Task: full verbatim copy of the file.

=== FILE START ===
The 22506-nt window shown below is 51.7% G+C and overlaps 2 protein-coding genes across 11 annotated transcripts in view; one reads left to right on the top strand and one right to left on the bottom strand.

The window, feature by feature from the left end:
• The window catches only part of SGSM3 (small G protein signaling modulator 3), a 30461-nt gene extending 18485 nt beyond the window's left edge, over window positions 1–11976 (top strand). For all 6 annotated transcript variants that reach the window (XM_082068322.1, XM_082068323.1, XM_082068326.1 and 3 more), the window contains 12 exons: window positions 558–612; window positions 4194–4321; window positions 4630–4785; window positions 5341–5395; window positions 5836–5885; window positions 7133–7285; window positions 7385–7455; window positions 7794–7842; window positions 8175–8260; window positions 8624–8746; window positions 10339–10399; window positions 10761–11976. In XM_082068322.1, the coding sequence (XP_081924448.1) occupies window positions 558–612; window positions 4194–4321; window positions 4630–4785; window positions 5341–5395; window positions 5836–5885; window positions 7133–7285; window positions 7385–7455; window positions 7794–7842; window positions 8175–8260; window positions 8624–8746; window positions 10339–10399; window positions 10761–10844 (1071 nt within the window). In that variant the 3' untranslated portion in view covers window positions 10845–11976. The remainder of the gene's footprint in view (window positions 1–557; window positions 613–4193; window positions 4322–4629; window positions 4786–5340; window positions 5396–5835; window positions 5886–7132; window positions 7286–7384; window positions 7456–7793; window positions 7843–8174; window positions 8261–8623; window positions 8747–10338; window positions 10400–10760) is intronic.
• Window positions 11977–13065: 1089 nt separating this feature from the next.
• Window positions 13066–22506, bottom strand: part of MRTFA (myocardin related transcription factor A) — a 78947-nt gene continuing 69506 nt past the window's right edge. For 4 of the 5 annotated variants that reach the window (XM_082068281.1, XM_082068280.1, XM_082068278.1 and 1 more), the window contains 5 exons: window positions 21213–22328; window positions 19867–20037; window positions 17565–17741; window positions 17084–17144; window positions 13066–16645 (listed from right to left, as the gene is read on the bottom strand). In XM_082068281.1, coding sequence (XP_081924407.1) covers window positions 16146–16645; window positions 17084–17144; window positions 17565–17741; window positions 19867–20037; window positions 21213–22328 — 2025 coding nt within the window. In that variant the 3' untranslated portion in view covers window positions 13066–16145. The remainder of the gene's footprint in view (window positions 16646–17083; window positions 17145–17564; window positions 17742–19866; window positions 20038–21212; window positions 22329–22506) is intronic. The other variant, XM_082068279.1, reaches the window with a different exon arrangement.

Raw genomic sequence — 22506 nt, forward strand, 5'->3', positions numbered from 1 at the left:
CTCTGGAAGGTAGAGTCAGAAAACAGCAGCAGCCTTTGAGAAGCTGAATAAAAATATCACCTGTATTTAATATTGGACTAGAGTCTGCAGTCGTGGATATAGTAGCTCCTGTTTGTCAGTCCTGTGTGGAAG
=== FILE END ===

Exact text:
The 22506-nt window shown below is 51.7% G+C and overlaps 2 protein-coding genes across 11 annotated transcripts in view; one reads left to right on the top strand and one right to left on the bottom strand.

The window, feature by feature from the left end:
• The window catches only part of SGSM3 (small G protein signaling modulator 3), a 30461-nt gene extending 18485 nt beyond the window's left edge, over window positions 1–11976 (top strand). For all 6 annotated transcript variants that reach the window (XM_082068322.1, XM_082068323.1, XM_082068326.1 and 3 more), the window contains 12 exons: window positions 558–612; window positions 4194–4321; window positions 4630–4785; window positions 5341–5395; window positions 5836–5885; window positions 7133–7285; window positions 7385–7455; window positions 7794–7842; window positions 8175–8260; window positions 8624–8746; window positions 10339–10399; window positions 10761–11976. In XM_082068322.1, the coding sequence (XP_081924448.1) occupies window positions 558–612; window positions 4194–4321; window positions 4630–4785; window positions 5341–5395; window positions 5836–5885; window positions 7133–7285; window positions 7385–7455; window positions 7794–7842; window positions 8175–8260; window positions 8624–8746; window positions 10339–10399; window positions 10761–10844 (1071 nt within the window). In that variant the 3' untranslated portion in view covers window positions 10845–11976. The remainder of the gene's footprint in view (window positions 1–557; window positions 613–4193; window positions 4322–4629; window positions 4786–5340; window positions 5396–5835; window positions 5886–7132; window positions 7286–7384; window positions 7456–7793; window positions 7843–8174; window positions 8261–8623; window positions 8747–10338; window positions 10400–10760) is intronic.
• Window positions 11977–13065: 1089 nt separating this feature from the next.
• Window positions 13066–22506, bottom strand: part of MRTFA (myocardin related transcription factor A) — a 78947-nt gene continuing 69506 nt past the window's right edge. For 4 of the 5 annotated variants that reach the window (XM_082068281.1, XM_082068280.1, XM_082068278.1 and 1 more), the window contains 5 exons: window positions 21213–22328; window positions 19867–20037; window positions 17565–17741; window positions 17084–17144; window positions 13066–16645 (listed from right to left, as the gene is read on the bottom strand). In XM_082068281.1, coding sequence (XP_081924407.1) covers window positions 16146–16645; window positions 17084–17144; window positions 17565–17741; window positions 19867–20037; window positions 21213–22328 — 2025 coding nt within the window. In that variant the 3' untranslated portion in view covers window positions 13066–16145. The remainder of the gene's footprint in view (window positions 16646–17083; window positions 17145–17564; window positions 17742–19866; window positions 20038–21212; window positions 22329–22506) is intronic. The other variant, XM_082068279.1, reaches the window with a different exon arrangement.

Raw genomic sequence — 22506 nt, forward strand, 5'->3', positions numbered from 1 at the left:
CTCTGGAAGGTAGAGTCAGAAAACAGCAGCAGCCTTTGAGAAGCTGAATAAAAATATCACCTGTATTTAATATTGGACTAGAGTCTGCAGTCGTGGATATAGTAGCTCCTGTTTGTCAGTCCTGTGTGGAAG